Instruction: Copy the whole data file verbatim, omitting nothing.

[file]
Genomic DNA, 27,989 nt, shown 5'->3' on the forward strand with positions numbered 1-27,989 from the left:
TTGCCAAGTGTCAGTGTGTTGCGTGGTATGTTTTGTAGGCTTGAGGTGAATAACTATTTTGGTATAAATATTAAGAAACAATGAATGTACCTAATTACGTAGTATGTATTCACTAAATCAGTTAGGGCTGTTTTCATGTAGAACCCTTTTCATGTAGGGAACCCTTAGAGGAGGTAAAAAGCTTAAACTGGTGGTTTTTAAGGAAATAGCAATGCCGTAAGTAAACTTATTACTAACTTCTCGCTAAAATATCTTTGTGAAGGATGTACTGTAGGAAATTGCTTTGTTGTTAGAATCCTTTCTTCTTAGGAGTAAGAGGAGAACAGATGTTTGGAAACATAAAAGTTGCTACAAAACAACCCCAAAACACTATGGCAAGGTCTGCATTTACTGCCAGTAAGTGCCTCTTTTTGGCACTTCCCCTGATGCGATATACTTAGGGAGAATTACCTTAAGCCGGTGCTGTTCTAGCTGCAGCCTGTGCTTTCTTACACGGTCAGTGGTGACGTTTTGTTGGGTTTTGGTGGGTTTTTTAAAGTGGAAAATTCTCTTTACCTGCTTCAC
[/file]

Genomic DNA, 27,989 nt, shown 5'->3' on the forward strand with positions numbered 1-27,989 from the left:
TTGCCAAGTGTCAGTGTGTTGCGTGGTATGTTTTGTAGGCTTGAGGTGAATAACTATTTTGGTATAAATATTAAGAAACAATGAATGTACCTAATTACGTAGTATGTATTCACTAAATCAGTTAGGGCTGTTTTCATGTAGAACCCTTTTCATGTAGGGAACCCTTAGAGGAGGTAAAAAGCTTAAACTGGTGGTTTTTAAGGAAATAGCAATGCCGTAAGTAAACTTATTACTAACTTCTCGCTAAAATATCTTTGTGAAGGATGTACTGTAGGAAATTGCTTTGTTGTTAGAATCCTTTCTTCTTAGGAGTAAGAGGAGAACAGATGTTTGGAAACATAAAAGTTGCTACAAAACAACCCCAAAACACTATGGCAAGGTCTGCATTTACTGCCAGTAAGTGCCTCTTTTTGGCACTTCCCCTGATGCGATATACTTAGGGAGAATTACCTTAAGCCGGTGCTGTTCTAGCTGCAGCCTGTGCTTTCTTACACGGTCAGTGGTGACGTTTTGTTGGGTTTTGGTGGGTTTTTTAAAGTGGAAAATTCTCTTTACCTGCTTCAC